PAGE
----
• David Marjanović says:

          I’ve come across a comparison of the Manchu alphabet and several transcriptions. The French one, from the 19th century, used p t k ph th kh, with no b d g. Given that French /b d g/ are reliably voiced, I think I should trust that. Trouble is, I can’t find that thing anymore. Probably it was on Eero Talvitie’s academia.edu page, which is now completely empty.

          This paper in Japanese, which I can’t read*, is about a variety of Manchu spoken today. It explains the vowels, but not the consonants; yet, the transcriptions of Written Manchu (文語) in the table on p. 95 contain the clusters bk (twice) and kd; the modern variety of Sānjiāzi (三家子) shares bk in the same two words, while the correspondence to kd is xd. On the next page, Written bd corresponds to Sānjiāzi fd. All of that looks voiceless to me.

          Aspiration would of course explain why *p has become [f], [x], [h] and the like in several Tungusic languages.

          Manchu as sung on YouTube today has aspiration and no voice, but all of that could be a Chinese or Mongolian accent for all I know. Also, it’s actually three languages… I’ll let you know if I ever find that again.

          * Except for the English abstract at the very end, which reveals that the paper is about vowel harmony, which has a unique form in that village.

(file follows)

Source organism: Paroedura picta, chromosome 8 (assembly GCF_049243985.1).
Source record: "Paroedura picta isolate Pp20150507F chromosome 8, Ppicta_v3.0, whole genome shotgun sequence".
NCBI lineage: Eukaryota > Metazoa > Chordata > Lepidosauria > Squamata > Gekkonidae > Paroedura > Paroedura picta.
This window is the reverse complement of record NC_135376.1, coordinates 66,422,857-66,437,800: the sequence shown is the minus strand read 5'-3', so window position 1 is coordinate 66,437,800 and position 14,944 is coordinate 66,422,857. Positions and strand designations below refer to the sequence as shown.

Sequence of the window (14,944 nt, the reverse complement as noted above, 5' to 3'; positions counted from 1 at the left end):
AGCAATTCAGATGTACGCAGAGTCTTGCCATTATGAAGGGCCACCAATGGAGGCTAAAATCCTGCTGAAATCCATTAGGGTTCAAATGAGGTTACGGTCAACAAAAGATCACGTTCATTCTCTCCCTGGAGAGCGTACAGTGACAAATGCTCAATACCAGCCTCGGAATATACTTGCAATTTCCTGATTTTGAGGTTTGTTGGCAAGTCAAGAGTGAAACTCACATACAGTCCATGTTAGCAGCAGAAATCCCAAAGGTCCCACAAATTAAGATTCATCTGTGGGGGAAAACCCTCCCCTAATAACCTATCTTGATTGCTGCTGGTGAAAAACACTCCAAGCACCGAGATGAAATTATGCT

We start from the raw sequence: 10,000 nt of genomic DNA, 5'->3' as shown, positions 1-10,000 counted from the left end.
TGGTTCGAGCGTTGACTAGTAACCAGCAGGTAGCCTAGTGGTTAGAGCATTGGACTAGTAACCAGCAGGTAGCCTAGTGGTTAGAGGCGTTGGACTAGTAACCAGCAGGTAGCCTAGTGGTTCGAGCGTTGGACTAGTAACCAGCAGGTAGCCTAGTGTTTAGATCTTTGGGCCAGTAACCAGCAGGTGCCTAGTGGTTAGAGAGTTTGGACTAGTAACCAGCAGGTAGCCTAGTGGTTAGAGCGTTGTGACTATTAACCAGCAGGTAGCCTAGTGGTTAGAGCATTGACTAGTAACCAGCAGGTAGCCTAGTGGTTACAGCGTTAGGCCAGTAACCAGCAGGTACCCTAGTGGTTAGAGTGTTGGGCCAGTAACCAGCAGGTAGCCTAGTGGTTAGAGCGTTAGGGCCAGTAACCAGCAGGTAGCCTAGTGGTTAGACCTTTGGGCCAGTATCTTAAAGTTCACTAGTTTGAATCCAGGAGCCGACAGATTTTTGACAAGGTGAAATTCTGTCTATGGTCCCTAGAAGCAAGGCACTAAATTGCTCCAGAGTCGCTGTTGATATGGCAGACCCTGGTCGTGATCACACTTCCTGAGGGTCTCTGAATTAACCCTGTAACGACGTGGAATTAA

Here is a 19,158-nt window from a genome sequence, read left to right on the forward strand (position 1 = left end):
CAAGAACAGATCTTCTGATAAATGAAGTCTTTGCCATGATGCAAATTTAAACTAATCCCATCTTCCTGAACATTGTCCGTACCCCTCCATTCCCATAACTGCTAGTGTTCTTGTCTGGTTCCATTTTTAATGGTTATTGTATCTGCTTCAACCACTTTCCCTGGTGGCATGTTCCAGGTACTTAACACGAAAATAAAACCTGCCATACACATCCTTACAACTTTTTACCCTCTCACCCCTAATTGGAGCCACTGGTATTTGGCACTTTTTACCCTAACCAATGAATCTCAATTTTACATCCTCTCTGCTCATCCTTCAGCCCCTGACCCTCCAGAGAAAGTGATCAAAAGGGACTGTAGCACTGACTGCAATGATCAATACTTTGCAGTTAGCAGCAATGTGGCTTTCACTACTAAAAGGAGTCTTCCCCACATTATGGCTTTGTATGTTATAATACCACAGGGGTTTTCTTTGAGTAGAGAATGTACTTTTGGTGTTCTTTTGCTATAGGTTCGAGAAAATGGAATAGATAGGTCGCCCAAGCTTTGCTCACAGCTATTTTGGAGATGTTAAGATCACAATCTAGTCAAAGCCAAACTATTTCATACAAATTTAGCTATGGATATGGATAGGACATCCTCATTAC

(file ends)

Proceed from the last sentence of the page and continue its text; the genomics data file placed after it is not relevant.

Even’s stop contrast is described as in German by Benzing

          As in what kind of German! Sticking just with the standard: north: as in English (fortes aspirated wherever possible, glottalized elsewhere; lenes unreliably voiced); north-center: as in Dutch (or French, Russian, Japanese – no aspiration, no glottalization, lenes reliably voiced); south: neither aspiration nor glottalization nor voice, with a pure fortis-lenis contrast in the southeast and a length contrast (even in initial position) in the southwest.

          (Huangdi is )

          Didn’t work.

          As I’ve written before, I’m not convinced that Hüis Tolgoi is Mongolic

          Huh. Where did you write that?

          • David Marjanović says:

            Also, it’s actually three languages… I’ll let you know if I ever find that again.

            That was easy. Also, Jurchen from the Bureau of Translators and Jurchen from the Bureau of Interpreters belong to two different ones of these branches.

          • j. says:

            Aspiration would of course explain why *p has become [f], [x], [h] and the like in several Tungusic languages.